It’s almost as if someone saw “Power Rangers” and how much money it was making and wrote a check for a hundred thousand dollars. They then told producers to raid every single prop and costume store in Los Angeles, as well as every left over prop in the nearest studio warehouse. From there, they had to cobble together their own “Power Rangers” show. What we inevitably got was “Tattooed Teenage Alien Fighters from Beverly Hills.” Even the title screams “We made this shit up in a terrible time crunch.”
It’s not enough that the show is terrible in production quality, but not even the writing can compensate for the lack of action or special effects. It’s tough to connect and empathize with four teenagers that go to a posh school in Beverly Hills, and hang out in a coffee shop. With forced diversity and a very convoluted set up, the production designer took color coordinated leotards, added face plates to the masks, and set loose a bunch of gymnasts to fight evil as Galactic Sentinels. The fact that their powers can form a giant space knight to do battle with whatever generic monster they’re battling one week seems redundant.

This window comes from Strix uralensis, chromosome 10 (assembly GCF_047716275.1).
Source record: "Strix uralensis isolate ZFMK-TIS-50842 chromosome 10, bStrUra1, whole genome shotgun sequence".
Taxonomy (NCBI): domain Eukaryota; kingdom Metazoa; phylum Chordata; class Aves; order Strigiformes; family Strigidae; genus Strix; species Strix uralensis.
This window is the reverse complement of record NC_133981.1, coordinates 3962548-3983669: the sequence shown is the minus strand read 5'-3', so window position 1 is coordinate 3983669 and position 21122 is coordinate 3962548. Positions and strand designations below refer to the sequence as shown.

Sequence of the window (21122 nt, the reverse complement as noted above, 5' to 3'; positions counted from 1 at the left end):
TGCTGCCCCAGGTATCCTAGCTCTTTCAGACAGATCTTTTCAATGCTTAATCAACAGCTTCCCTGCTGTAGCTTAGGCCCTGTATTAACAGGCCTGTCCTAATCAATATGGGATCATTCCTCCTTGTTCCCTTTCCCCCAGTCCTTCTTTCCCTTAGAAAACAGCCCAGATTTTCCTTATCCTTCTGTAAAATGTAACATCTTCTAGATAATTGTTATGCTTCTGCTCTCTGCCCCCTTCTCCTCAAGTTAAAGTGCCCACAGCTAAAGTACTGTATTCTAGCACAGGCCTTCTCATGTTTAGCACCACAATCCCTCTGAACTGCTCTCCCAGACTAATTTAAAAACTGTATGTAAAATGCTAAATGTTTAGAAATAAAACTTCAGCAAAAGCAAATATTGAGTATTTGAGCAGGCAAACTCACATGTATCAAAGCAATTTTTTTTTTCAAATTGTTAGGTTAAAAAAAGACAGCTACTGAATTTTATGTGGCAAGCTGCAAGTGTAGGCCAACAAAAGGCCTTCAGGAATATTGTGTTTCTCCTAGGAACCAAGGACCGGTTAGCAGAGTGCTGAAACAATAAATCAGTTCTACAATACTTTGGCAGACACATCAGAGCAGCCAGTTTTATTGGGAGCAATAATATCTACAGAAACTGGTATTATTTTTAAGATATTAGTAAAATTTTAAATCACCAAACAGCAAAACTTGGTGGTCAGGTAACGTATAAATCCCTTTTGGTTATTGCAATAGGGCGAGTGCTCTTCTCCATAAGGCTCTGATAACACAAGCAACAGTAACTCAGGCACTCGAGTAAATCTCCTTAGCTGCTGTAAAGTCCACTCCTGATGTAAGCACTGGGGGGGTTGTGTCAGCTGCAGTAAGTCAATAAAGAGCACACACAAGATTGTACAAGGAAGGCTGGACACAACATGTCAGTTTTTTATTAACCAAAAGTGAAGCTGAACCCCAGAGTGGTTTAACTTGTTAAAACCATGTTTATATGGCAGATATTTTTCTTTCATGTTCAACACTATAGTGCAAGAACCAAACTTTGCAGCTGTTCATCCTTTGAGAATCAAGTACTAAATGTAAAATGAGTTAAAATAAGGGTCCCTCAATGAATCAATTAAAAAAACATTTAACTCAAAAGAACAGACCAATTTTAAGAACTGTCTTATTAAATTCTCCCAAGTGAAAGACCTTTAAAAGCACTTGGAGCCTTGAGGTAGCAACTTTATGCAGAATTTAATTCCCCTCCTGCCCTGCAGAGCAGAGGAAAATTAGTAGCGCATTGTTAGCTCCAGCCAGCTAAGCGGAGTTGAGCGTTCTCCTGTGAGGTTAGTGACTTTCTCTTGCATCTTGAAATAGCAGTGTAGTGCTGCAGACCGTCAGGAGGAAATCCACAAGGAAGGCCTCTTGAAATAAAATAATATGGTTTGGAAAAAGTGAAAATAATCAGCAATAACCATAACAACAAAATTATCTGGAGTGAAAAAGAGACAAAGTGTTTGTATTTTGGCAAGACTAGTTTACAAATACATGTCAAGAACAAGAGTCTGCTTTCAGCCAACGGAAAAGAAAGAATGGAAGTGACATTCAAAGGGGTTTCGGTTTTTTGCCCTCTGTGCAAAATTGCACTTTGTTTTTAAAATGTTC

Especially when you consider the human warriors themselves become giants when they turn in to Galactic Sentinels. At a time where Power Rangers were all the rave, I tuned in to see almost every Power Rangers knock off, and “Tattooed Teenage…” was possibly the worst. It’s unfocused, badly written, and the production qualities are on par with your typical public access series. The concept for the Galactic Sentinels seems somewhat interesting, especially when you consider the characters are given mystical zodiac based tattoos, but that’s where the promise ends.
“Tattooed Teenage…” never seems to know what to do with itself, thus it basically just throws in whatever nonsense in that it can, and is barely a guilty pleasure TV series to enjoy ironically. DIC Entertainment probably placed a lot of their eggs in the “Tattooed Teenage…” basket, which sadly didn’t last very long on television. The Complete forty episode series is now available from Mill Creek Entertainment through a four DVD set. It’s one of the many disastrous take offs from the Power Rangers formula that fell by the wayside, and for good reason.